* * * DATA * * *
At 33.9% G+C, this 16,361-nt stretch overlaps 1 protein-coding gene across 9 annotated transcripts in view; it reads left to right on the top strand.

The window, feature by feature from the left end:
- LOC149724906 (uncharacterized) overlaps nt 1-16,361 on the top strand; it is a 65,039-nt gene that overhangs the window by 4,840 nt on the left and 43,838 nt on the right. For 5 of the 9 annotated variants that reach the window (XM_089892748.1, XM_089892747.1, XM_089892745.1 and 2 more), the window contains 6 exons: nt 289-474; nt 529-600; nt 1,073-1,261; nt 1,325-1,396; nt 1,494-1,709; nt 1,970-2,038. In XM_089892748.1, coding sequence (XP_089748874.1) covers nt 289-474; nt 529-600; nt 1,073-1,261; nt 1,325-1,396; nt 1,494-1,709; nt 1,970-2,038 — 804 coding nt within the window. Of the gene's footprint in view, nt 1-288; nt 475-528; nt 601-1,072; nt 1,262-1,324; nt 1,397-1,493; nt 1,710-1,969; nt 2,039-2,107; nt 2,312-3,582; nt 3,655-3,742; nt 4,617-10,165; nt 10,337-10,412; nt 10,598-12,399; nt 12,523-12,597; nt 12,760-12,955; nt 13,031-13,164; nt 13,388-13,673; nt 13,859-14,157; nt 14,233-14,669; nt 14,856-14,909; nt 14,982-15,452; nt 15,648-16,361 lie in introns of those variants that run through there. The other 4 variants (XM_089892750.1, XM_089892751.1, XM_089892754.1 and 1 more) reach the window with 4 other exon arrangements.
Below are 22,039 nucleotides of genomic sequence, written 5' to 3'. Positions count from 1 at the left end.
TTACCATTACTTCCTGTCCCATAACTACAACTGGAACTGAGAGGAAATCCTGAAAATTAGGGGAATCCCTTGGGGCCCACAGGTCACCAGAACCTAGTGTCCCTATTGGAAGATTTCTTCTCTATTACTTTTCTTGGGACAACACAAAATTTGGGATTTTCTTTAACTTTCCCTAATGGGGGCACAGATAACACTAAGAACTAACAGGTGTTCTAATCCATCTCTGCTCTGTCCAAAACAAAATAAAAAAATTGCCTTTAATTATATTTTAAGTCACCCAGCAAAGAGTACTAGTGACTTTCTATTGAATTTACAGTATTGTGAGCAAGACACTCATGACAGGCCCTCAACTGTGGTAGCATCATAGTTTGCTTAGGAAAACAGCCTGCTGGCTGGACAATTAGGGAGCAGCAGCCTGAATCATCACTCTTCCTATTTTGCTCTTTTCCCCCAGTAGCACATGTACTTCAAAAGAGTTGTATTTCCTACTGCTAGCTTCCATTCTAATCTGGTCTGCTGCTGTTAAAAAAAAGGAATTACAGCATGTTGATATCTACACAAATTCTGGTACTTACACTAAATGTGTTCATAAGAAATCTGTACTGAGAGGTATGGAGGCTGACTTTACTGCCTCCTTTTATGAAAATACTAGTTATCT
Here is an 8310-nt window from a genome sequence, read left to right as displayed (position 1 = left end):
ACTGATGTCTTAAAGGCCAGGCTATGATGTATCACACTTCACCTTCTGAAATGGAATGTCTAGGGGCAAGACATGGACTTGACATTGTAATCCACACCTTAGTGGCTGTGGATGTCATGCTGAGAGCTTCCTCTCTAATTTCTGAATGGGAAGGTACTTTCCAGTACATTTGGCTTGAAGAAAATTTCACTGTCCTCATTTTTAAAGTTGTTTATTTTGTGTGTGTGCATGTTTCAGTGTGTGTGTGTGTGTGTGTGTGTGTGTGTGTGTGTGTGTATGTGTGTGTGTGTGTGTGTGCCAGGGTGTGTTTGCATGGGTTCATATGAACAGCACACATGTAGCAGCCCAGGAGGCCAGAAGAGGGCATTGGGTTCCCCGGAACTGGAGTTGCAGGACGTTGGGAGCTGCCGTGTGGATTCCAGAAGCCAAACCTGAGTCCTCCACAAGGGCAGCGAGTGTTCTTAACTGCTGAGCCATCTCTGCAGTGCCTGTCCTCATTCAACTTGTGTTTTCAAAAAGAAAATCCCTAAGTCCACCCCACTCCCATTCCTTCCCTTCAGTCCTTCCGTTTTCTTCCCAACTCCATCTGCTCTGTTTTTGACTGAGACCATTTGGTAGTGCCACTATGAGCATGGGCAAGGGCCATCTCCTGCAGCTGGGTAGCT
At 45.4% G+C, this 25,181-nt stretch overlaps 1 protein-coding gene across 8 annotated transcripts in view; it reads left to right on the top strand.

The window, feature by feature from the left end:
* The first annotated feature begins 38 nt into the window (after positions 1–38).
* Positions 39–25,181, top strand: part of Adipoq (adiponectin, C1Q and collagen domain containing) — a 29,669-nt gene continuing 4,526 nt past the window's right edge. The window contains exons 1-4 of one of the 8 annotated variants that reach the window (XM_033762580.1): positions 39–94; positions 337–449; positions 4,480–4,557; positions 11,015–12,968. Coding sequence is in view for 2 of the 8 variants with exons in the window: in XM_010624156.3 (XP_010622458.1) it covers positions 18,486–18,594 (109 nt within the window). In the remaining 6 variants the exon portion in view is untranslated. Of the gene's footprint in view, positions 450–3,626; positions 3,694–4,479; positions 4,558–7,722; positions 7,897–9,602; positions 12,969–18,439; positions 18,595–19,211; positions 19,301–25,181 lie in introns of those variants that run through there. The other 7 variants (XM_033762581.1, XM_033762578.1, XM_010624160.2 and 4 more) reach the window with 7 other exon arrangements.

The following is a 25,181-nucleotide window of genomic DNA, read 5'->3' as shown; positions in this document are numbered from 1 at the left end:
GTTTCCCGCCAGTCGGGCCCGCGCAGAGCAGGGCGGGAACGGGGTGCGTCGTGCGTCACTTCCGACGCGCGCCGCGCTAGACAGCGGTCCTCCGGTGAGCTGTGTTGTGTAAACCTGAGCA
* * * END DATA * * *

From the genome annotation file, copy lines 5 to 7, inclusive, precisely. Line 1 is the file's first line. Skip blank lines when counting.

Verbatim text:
TTACCATTACTTCCTGTCCCATAACTACAACTGGAACTGAGAGGAAATCCTGAAAATTAGGGGAATCCCTTGGGGCCCACAGGTCACCAGAACCTAGTGTCCCTATTGGAAGATTTCTTCTCTATTACTTTTCTTGGGACAACACAAAATTTGGGATTTTCTTTAACTTTCCCTAATGGGGGCACAGATAACACTAAGAACTAACAGGTGTTCTAATCCATCTCTGCTCTGTCCAAAACAAAATAAAAAAATTGCCTTTAATTATATTTTAAGTCACCCAGCAAAGAGTACTAGTGACTTTCTATTGAATTTACAGTATTGTGAGCAAGACACTCATGACAGGCCCTCAACTGTGGTAGCATCATAGTTTGCTTAGGAAAACAGCCTGCTGGCTGGACAATTAGGGAGCAGCAGCCTGAATCATCACTCTTCCTATTTTGCTCTTTTCCCCCAGTAGCACATGTACTTCAAAAGAGTTGTATTTCCTACTGCTAGCTTCCATTCTAATCTGGTCTGCTGCTGTTAAAAAAAAGGAATTACAGCATGTTGATATCTACACAAATTCTGGTACTTACACTAAATGTGTTCATAAGAAATCTGTACTGAGAGGTATGGAGGCTGACTTTACTGCCTCCTTTTATGAAAATACTAGTTATCT
Here is an 8310-nt window from a genome sequence, read left to right as displayed (position 1 = left end):
ACTGATGTCTTAAAGGCCAGGCTATGATGTATCACACTTCACCTTCTGAAATGGAATGTCTAGGGGCAAGACATGGACTTGACATTGTAATCCACACCTTAGTGGCTGTGGATGTCATGCTGAGAGCTTCCTCTCTAATTTCTGAATGGGAAGGTACTTTCCAGTACATTTGGCTTGAAGAAAATTTCACTGTCCTCATTTTTAAAGTTGTTTATTTTGTGTGTGTGCATGTTTCAGTGTGTGTGTGTGTGTGTGTGTGTGTGTGTGTGTGTGTGTATGTGTGTGTGTGTGTGTGTGCCAGGGTGTGTTTGCATGGGTTCATATGAACAGCACACATGTAGCAGCCCAGGAGGCCAGAAGAGGGCATTGGGTTCCCCGGAACTGGAGTTGCAGGACGTTGGGAGCTGCCGTGTGGATTCCAGAAGCCAAACCTGAGTCCTCCACAAGGGCAGCGAGTGTTCTTAACTGCTGAGCCATCTCTGCAGTGCCTGTCCTCATTCAACTTGTGTTTTCAAAAAGAAAATCCCTAAGTCCACCCCACTCCCATTCCTTCCCTTCAGTCCTTCCGTTTTCTTCCCAACTCCATCTGCTCTGTTTTTGACTGAGACCATTTGGTAGTGCCACTATGAGCATGGGCAAGGGCCATCTCCTGCAGCTGGGTAGCT